Flip over the label on a new sweater, and you might feel a twinge of guilt as you wonder about the factory it emerged from in Bangladesh or Mexico or Vietnam. But, of course, it’s hard to know much other than the simple fact of the country where it was made.
A new mock label, designed as part of an ad campaign for the Canadian Fair Trade Network, goes a step further:
100% Cotton. Made in Bangladesh by Joya. Who left school at the age of twelve to help support her two brothers and newly-widowed mother. Her father was killed when a fire ripped through the cotton factory where he worked. Now she works in the building across the street from the burned down factory. A constant reminder of the risk she takes every day. The label doesn’t tell the whole story.
The stories on the labels are real, though the labels themselves are fake. The ads were the creation of an ad agency called Rethink, which came up with the work as a pro bono project. When the Canadian Fair Trade Network saw the idea, they realized it could be a way to reengage interest in the problem of sweatshops–something that consumers have been aware of for decades, but doesn’t seem to be getting better.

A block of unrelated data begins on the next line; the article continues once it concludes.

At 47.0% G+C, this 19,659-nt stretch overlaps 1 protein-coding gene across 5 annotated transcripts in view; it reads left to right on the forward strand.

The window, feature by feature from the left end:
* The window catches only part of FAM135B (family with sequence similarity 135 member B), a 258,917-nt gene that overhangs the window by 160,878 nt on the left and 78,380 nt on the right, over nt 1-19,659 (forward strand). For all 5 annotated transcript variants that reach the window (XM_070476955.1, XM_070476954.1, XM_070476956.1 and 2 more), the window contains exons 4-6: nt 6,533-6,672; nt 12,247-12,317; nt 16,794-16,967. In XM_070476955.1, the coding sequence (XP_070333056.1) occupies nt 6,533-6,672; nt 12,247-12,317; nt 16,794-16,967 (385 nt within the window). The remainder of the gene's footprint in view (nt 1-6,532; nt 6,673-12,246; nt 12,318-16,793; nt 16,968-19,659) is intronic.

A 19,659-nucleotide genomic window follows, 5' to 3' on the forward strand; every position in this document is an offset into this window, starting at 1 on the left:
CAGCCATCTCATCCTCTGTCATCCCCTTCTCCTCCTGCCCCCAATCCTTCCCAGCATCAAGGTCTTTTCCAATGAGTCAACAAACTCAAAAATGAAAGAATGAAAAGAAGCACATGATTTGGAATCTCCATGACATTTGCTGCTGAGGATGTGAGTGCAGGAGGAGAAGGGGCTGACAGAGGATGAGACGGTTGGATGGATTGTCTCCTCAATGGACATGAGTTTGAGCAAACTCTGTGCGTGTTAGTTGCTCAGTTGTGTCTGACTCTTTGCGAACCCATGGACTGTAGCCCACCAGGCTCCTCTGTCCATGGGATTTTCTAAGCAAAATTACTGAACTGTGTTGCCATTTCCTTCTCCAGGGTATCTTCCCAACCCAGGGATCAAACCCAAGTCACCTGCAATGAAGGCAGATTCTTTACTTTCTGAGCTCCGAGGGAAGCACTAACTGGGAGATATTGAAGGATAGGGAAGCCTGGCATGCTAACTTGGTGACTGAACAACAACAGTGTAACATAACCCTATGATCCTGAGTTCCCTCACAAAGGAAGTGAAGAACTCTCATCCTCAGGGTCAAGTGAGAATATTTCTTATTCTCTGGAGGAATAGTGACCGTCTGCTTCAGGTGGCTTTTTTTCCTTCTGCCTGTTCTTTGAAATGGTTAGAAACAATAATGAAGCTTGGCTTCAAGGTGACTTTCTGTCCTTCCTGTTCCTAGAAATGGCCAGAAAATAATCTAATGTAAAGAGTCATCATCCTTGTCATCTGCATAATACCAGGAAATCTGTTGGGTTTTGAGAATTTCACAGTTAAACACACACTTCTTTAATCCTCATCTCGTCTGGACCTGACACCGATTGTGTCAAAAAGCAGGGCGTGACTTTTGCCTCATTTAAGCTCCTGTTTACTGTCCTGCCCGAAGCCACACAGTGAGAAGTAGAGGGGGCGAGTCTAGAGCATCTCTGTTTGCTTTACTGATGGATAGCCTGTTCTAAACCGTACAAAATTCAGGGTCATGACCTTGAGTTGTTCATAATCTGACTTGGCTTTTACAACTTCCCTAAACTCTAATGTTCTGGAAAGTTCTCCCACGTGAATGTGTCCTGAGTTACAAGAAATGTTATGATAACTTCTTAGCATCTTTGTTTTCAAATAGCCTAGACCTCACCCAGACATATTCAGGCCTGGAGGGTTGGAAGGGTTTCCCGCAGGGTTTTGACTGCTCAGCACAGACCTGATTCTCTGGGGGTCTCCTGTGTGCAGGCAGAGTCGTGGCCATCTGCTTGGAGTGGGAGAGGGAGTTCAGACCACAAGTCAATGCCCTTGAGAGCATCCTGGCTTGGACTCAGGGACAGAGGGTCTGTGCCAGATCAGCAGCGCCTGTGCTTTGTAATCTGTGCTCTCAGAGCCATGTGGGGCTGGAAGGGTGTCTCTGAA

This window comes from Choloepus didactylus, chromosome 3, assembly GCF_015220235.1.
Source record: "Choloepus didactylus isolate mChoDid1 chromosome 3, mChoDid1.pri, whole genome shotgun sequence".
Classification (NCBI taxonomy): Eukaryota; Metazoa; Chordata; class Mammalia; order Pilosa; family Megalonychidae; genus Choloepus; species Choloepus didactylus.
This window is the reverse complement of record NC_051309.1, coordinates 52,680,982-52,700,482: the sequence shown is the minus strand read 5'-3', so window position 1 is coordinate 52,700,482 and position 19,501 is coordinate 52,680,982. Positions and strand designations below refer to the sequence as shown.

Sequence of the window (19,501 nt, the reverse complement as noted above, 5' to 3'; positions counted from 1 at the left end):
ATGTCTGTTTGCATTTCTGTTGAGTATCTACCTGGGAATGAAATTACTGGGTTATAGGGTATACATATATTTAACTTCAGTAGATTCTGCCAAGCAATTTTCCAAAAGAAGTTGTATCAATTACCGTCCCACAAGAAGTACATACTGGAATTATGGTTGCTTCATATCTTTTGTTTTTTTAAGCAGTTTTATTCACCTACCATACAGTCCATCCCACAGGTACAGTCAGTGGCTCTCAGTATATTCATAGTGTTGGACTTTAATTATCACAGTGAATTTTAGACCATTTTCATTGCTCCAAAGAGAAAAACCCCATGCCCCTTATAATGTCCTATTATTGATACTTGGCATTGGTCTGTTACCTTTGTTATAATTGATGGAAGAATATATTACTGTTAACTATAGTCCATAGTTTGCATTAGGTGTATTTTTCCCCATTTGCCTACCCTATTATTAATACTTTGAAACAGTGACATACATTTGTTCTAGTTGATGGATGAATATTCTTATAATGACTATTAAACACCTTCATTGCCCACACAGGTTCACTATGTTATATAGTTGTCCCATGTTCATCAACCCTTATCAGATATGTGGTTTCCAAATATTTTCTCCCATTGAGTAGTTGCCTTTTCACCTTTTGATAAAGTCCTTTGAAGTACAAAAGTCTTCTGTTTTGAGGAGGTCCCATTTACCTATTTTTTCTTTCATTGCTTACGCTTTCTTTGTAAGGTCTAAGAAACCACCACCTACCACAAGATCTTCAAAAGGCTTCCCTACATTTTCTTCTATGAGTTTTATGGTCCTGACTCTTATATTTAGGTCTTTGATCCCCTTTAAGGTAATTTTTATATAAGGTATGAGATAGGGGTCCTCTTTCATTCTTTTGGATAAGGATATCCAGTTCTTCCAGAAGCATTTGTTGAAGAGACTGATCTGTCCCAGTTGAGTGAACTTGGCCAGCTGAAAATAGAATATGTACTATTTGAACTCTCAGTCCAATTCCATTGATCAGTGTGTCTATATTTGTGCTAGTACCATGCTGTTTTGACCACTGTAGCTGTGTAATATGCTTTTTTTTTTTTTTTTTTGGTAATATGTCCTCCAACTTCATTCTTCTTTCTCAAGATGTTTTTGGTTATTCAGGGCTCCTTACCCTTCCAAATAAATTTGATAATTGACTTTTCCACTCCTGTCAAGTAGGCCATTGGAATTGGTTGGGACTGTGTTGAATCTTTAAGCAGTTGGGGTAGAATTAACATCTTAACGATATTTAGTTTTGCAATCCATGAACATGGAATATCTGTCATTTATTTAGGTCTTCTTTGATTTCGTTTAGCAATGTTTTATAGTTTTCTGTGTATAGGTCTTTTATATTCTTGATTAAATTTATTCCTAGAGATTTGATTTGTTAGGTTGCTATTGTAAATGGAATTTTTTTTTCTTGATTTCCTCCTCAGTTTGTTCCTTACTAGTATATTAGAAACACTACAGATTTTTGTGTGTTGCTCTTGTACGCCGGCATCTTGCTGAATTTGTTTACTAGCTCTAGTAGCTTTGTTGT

“There’s been a lot of talk about the industry, but from what I can see, there’s been almost no improvements,” says Sean McHugh, executive director of the Canadian Fair Trade Network. “The problems haven’t gone away. And they’ve probably only deepened, to be honest. I think what’s brought this whole thing back to the forefront is definitely the Dhaka disaster a couple of years ago, with so many lives lost, so many big brands implicated in that disaster. I think it’s resparked the conversation.”
Though brands have acknowledged the problem, McHugh says they haven’t found lasting solutions. “Companies agree to make changes, but generally those changes don’t have much teeth,” he says. “So this campaign is really centered on bringing this issue back to the forefront, and pushing companies to the table.”
Consumers can help by choosing Fair Trade clothing–but the problem is that there aren’t many options. Even more expensive brands are often made in sweatshops.
“The one limitation of this is that the list of companies is still quite short,” McHugh says. “That’s a bit of a challenge, because we like to link our work to tangible steps to take. Especially with apparel, the choices are still very limited.”